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Keith Haberlin, BBH, interview

29 November 2013


Keith Haberlin, global co-head of securities lending at Brown Brothers Harriman, talks to Alastair O’Dell about the two key issues that will, hopefully, be resolved in January at the IMN Beneficial Owners’ Conference in Texas

Read more: Keith Haberlin Brown Brothers Harriman securities lending IMN

Keith Haberlin, with over 20 years of experience in capital markets, has worked with beneficial owners in all market conditions. He joined Brown Brothers Harriman in 2004 and has spent the past five years in leadership positions, most recently the global co-head of securities lending at the Boston- based firm. Haberlin will be speaking to delegates at the IMN Beneficial Owners' International Securities Lending Conference, January 27-29, in Austin, Texas.

Haberlin says there are two critical issues dominating beneficial owners' thoughts, which will be at the centre of proceedings - revenues and indemnification.

Squeezed returns
First, on the revenue side of the equation, beneficial owners are asking: Is the current, subdued revenue environment the new normal or is it a function of cyclicality?

Haberlin says it is not the new normal, just currently suppressed. "There are some structural as well as cyclical reasons, the latter due to current monetary policy."

A low interest rate environment removes the ability to generate reinvestment income. "The consequent equity rally, caused by quantitative easing, is keeping short sellers on the sidelines for the time being and to some extent is hampering merger and acquisition activity as corporates are concerned about overpaying for companies."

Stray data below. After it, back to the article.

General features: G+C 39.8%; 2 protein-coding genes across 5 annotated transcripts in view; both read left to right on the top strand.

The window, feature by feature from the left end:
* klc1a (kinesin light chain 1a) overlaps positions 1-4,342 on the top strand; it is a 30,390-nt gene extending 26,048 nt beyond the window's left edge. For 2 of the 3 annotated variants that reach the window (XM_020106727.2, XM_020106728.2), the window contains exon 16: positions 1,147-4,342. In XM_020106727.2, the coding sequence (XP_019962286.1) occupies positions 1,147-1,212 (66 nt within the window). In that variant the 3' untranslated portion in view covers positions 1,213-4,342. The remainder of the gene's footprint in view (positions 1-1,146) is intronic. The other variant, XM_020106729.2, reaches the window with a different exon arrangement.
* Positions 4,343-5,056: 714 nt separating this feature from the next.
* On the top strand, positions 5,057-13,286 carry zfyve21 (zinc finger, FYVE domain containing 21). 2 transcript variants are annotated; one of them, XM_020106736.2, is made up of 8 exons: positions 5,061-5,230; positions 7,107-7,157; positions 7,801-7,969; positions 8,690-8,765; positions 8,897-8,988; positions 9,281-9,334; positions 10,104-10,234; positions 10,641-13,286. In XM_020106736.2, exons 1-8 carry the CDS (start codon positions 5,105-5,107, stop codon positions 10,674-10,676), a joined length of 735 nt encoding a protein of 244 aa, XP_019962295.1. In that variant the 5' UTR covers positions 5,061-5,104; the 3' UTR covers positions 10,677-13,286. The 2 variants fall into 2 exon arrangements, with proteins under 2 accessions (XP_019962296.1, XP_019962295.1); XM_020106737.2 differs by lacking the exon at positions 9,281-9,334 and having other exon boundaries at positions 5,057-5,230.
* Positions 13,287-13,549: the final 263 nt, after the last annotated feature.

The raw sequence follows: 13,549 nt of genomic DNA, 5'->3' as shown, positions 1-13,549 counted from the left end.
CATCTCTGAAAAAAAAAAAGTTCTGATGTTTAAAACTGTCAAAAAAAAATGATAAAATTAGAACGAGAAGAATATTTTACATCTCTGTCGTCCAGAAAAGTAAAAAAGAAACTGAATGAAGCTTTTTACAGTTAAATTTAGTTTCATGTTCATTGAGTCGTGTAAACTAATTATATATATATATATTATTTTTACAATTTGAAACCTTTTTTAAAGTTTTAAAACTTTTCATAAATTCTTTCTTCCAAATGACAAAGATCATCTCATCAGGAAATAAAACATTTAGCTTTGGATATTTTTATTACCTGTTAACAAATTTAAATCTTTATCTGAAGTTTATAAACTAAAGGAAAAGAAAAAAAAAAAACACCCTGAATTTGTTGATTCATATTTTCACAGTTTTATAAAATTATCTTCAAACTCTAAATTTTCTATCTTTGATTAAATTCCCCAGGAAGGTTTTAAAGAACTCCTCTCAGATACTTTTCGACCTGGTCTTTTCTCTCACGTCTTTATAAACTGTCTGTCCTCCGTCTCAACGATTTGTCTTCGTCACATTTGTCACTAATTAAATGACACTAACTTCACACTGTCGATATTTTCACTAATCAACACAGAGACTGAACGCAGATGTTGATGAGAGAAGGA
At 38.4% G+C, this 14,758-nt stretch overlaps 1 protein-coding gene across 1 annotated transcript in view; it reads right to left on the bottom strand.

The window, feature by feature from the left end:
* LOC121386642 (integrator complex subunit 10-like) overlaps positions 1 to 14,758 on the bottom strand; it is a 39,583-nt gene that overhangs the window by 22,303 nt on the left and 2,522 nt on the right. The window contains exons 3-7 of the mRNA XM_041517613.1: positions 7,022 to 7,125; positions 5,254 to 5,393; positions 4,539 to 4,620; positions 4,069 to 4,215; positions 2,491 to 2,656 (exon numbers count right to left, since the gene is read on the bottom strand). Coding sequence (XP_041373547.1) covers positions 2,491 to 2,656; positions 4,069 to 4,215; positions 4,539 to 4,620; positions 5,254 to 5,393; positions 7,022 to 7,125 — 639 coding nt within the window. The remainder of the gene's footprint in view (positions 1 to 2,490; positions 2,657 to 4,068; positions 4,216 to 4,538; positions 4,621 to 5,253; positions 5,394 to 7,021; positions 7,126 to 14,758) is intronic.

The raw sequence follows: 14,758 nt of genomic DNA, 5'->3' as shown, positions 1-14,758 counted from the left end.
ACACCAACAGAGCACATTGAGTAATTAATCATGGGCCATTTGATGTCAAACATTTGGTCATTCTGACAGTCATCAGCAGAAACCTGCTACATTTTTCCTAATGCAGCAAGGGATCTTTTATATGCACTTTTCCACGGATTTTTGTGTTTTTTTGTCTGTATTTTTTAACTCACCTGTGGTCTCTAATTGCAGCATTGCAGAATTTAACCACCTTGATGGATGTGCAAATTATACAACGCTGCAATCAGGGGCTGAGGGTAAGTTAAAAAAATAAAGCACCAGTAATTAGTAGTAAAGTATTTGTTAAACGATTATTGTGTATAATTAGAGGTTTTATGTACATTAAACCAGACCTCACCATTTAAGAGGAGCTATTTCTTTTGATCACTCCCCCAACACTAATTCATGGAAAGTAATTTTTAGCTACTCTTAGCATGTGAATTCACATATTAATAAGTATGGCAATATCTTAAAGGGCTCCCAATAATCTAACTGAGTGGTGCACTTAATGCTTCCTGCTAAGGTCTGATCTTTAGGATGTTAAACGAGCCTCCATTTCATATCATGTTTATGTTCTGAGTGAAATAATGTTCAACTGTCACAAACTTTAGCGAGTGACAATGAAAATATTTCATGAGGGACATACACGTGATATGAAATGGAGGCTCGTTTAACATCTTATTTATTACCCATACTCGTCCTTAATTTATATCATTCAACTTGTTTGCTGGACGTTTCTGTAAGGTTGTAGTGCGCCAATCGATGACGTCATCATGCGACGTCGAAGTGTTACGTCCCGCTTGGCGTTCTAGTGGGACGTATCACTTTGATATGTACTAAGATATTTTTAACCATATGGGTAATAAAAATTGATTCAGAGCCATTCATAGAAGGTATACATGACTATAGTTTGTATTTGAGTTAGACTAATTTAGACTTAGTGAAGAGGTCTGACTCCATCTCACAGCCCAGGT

These factors are causing cyclical headwinds for revenues, but Haberlin expects revenues to pick up once monetary policy normalises.

"What we are saying to beneficial owners is hold serve for the time being and ride this cyclical trough out," says Haberlin. "You will want to be in a lending programme when demand starts to rebound."

Indemnification
The second key issue is whether indemnification will continue to be a standard offering. Historically, indemnification - an agreement to compensate the beneficial owner in the event of a loss - was effectively provided free by agent and custodial lenders because there was no charge to the bank's balance sheet.

"I believe that the rubber is going to hit the road at this conference," says Haberlin. "The discussion has been going for a couple of years, since the regulations were first proposed, and people have begun to realise that it is going to cost something when it is brought on to the balance sheet of banks."